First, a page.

HPLC Analysis
Quantification of the L and Z content in each sample was accomplished by reversed-phase HPLC using a 250×2 mm Ultracarb ODS 3μ m column (Phenomenex, Torrance, CA). The mobile phase was acetonitrile/methanol (85:15) with the addition of 0.1% triethylamine to inhibit degradation of carotenoids. The flow rate was 0.2 ml/min and detection was at 451 nm. This wavelength was chosen because the extinction coefficients of L, Z, and the internal standard at 451 nm were determined to be equal for the particular solvent mix that was used. Therefore, the amounts of L and Z in a sample could be determined by comparing their chromatogram peak areas with that of the internal standard.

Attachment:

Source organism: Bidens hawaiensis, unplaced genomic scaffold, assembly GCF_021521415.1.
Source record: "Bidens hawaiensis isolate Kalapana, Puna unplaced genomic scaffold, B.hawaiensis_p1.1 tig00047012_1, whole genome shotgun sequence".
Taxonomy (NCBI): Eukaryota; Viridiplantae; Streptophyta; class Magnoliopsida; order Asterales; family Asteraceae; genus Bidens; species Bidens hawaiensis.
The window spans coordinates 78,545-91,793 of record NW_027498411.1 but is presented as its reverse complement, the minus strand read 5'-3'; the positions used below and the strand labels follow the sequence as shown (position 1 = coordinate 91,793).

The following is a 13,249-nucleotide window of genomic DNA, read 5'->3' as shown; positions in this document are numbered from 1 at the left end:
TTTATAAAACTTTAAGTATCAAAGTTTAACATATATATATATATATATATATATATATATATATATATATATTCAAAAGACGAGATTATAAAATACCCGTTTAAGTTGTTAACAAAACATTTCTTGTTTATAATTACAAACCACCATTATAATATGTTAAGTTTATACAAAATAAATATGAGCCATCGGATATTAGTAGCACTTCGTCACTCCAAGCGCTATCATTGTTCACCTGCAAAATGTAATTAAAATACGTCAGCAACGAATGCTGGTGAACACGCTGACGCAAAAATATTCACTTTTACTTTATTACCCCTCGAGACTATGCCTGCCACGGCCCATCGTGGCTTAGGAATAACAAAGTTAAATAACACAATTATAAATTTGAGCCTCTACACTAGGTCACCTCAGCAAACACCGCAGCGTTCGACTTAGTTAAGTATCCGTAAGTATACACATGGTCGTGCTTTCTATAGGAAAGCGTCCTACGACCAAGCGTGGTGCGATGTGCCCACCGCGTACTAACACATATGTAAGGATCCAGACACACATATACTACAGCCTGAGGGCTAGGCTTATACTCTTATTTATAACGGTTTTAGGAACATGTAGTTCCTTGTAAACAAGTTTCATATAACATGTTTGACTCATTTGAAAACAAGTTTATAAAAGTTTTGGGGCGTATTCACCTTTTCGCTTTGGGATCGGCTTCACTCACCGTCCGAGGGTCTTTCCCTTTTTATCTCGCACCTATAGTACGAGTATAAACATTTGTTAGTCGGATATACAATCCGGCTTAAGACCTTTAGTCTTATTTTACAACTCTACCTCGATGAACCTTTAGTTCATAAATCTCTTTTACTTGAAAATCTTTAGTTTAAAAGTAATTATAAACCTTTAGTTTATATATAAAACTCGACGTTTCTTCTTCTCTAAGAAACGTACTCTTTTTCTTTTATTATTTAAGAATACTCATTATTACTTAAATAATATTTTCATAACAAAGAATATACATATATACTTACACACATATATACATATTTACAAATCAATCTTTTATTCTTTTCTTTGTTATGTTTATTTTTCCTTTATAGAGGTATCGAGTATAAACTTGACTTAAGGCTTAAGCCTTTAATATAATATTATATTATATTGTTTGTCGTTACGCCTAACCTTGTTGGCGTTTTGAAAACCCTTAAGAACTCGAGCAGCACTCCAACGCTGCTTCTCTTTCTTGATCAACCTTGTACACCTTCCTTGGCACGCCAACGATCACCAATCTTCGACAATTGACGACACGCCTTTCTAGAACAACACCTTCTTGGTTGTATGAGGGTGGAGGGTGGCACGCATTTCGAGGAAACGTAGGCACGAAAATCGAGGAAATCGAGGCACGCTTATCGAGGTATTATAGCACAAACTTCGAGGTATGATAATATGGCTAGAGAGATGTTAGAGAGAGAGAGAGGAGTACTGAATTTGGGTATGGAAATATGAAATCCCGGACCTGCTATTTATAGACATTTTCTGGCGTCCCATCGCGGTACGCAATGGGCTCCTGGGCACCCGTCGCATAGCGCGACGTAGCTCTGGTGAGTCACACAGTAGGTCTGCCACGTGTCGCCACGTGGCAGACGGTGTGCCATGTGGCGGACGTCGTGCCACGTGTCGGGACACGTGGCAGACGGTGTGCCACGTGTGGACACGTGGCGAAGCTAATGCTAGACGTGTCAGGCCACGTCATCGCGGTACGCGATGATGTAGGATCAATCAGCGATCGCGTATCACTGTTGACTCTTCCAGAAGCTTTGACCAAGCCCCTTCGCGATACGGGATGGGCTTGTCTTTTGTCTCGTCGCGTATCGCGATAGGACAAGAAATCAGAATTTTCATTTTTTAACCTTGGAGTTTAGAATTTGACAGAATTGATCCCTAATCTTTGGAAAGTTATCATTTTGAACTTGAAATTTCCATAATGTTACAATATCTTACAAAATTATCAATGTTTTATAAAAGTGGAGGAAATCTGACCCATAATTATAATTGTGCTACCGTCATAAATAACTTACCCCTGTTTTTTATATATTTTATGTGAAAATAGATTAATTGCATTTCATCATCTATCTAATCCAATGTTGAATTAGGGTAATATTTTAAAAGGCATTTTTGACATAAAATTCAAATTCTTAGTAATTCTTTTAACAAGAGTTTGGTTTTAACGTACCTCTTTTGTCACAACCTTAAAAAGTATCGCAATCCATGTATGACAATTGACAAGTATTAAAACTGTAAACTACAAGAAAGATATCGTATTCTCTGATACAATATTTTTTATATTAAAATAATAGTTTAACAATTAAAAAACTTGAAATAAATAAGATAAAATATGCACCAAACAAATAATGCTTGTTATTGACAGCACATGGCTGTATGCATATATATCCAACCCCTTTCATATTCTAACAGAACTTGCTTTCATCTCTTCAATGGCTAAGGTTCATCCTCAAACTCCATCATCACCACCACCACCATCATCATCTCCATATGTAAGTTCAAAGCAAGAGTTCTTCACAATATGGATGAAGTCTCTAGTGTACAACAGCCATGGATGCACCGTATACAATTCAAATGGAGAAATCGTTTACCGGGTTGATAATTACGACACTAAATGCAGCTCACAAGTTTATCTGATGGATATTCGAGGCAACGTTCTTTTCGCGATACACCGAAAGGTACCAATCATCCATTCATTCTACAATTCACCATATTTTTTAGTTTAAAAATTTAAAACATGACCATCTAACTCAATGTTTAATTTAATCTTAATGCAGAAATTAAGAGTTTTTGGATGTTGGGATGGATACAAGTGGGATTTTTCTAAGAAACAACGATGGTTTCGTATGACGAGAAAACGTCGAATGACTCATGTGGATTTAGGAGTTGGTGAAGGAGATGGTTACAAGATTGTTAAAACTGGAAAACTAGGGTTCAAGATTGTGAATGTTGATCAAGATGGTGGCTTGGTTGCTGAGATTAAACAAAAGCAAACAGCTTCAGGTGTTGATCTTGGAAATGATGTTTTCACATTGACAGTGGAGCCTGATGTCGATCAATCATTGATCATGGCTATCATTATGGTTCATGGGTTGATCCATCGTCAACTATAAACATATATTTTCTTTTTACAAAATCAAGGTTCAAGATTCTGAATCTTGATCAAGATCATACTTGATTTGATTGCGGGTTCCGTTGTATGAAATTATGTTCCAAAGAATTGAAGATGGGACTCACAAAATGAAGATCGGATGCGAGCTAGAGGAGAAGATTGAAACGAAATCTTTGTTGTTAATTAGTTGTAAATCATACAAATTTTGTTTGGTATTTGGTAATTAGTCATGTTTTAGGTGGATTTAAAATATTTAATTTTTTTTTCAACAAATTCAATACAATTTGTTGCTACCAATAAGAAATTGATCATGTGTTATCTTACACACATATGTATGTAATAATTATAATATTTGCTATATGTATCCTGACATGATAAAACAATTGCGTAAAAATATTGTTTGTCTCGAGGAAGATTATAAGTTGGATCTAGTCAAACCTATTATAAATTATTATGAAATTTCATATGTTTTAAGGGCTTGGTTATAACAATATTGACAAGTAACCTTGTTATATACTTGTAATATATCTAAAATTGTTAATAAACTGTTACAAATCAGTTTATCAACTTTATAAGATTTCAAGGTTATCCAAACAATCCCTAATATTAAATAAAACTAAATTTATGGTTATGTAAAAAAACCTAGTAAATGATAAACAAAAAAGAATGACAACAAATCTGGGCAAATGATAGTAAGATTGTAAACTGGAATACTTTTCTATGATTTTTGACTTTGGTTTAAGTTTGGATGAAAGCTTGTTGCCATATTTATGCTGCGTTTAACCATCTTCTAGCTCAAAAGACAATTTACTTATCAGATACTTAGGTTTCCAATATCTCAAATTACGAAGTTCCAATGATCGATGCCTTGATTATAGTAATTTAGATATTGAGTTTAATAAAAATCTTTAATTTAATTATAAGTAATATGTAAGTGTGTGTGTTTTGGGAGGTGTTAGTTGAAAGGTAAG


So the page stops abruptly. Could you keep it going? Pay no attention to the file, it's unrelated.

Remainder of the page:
Statistical Analysis
Demographic characteristics of the cases and controls were compared using Students’ t-test orχ 2 analysis, as appropriate. All significance tests were 2-sided, with a P value of 0.05 or less considered statistically significant. The cases were significantly older than controls and had a greater proportion of women, so these variables were considered in all multivariate analyses. Mean levels of L and Z were calculated in the inner, medial, and outer regions, with case-control differences evaluated using Students’ t-test. For each concentric region, L and Z levels were categorized into quartiles, based on the control distribution for that region. Logistic regression analysis was then used to estimate the odds ratios and 95% confidence intervals, with adjustment for age (continuous) and sex. The lowest quartile was set as the referent category. The test for linear trend was evaluated by modeling the quartile values as a continuous variable in a logistic regression model, again adjusting for age and sex. 
Results